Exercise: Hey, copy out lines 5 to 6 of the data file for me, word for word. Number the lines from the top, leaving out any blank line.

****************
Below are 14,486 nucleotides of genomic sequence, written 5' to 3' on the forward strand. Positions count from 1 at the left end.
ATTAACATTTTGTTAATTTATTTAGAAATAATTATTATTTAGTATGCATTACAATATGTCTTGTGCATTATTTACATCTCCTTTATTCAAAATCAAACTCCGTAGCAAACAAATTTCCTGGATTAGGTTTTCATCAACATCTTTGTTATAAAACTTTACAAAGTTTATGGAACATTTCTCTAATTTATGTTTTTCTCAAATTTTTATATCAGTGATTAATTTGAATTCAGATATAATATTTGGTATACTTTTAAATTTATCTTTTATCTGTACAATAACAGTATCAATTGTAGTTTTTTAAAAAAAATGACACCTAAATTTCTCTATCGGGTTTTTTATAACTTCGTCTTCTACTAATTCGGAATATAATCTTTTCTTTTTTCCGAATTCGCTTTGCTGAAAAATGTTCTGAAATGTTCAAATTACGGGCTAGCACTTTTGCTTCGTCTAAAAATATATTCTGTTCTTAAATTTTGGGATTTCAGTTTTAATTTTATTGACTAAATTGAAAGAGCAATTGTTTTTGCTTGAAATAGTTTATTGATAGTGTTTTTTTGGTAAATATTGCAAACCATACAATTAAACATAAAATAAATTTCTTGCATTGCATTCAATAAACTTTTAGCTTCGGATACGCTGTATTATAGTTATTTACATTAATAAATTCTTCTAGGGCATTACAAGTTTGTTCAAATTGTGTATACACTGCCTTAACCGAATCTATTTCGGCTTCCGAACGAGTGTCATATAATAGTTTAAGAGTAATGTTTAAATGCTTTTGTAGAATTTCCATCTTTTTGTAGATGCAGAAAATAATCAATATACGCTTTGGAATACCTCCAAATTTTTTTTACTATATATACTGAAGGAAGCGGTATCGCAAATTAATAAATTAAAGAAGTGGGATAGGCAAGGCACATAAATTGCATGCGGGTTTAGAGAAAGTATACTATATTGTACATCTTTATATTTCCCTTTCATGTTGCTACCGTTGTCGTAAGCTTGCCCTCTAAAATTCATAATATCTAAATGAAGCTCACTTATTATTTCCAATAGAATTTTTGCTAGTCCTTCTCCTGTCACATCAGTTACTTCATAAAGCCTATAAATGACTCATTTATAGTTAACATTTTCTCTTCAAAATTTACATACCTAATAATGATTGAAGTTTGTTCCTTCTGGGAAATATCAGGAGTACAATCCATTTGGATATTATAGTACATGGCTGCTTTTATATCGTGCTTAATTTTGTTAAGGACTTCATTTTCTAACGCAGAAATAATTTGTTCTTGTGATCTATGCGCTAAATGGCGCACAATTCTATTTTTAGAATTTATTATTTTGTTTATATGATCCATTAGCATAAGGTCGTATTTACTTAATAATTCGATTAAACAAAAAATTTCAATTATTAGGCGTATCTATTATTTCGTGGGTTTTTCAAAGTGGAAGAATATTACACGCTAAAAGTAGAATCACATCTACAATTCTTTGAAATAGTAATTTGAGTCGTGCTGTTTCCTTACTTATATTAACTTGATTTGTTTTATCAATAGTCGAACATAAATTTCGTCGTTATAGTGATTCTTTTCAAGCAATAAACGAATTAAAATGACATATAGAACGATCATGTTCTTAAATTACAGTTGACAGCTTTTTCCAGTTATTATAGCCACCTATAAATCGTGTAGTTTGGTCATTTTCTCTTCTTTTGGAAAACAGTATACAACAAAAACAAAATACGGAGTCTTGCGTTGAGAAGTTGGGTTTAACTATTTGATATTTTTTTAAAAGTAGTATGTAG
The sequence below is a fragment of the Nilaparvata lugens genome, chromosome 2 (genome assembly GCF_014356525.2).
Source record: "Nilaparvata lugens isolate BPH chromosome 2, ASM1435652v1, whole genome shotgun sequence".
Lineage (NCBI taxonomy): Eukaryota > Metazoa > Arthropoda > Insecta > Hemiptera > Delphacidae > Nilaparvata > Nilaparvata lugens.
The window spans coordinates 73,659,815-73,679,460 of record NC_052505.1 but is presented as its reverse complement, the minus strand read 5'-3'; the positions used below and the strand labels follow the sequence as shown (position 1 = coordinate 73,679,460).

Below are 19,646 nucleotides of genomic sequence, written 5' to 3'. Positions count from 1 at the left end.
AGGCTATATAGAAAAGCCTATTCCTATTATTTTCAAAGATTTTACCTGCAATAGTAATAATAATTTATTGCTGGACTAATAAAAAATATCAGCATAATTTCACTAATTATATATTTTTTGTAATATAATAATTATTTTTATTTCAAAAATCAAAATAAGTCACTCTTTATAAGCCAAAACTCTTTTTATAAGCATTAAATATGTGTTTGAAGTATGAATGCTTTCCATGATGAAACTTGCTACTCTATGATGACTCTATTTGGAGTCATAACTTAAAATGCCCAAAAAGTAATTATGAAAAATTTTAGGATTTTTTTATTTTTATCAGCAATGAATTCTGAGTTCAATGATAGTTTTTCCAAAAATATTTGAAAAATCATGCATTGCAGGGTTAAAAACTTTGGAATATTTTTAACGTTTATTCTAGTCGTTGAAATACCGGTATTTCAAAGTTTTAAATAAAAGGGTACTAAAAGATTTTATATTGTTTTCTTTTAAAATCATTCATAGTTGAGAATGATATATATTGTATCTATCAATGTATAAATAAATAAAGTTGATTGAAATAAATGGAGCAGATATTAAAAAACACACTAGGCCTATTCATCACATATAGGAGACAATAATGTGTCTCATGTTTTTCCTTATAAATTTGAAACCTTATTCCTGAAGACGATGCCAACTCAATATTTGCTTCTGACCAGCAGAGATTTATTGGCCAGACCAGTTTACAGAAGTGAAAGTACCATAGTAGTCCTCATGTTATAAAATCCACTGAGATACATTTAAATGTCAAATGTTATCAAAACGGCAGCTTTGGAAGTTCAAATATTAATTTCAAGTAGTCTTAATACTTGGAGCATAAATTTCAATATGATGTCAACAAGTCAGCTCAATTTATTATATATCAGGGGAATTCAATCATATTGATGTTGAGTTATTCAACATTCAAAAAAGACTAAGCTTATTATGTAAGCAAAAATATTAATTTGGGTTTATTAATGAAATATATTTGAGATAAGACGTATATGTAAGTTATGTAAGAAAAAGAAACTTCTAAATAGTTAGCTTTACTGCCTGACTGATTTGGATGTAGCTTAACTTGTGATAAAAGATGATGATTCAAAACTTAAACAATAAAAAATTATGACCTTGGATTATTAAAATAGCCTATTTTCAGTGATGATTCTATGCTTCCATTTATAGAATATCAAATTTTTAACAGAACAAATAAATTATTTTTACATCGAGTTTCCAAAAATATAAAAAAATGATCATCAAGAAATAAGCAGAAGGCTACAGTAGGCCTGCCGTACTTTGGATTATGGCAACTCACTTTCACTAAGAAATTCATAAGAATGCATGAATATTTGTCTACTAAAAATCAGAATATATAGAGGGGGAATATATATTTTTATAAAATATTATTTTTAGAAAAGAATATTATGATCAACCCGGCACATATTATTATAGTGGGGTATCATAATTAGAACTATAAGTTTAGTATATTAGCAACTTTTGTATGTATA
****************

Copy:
Lineage (NCBI taxonomy): Eukaryota > Metazoa > Arthropoda > Insecta > Hemiptera > Delphacidae > Nilaparvata > Nilaparvata lugens.
The window spans coordinates 73,659,815-73,679,460 of record NC_052505.1 but is presented as its reverse complement, the minus strand read 5'-3'; the positions used below and the strand labels follow the sequence as shown (position 1 = coordinate 73,679,460).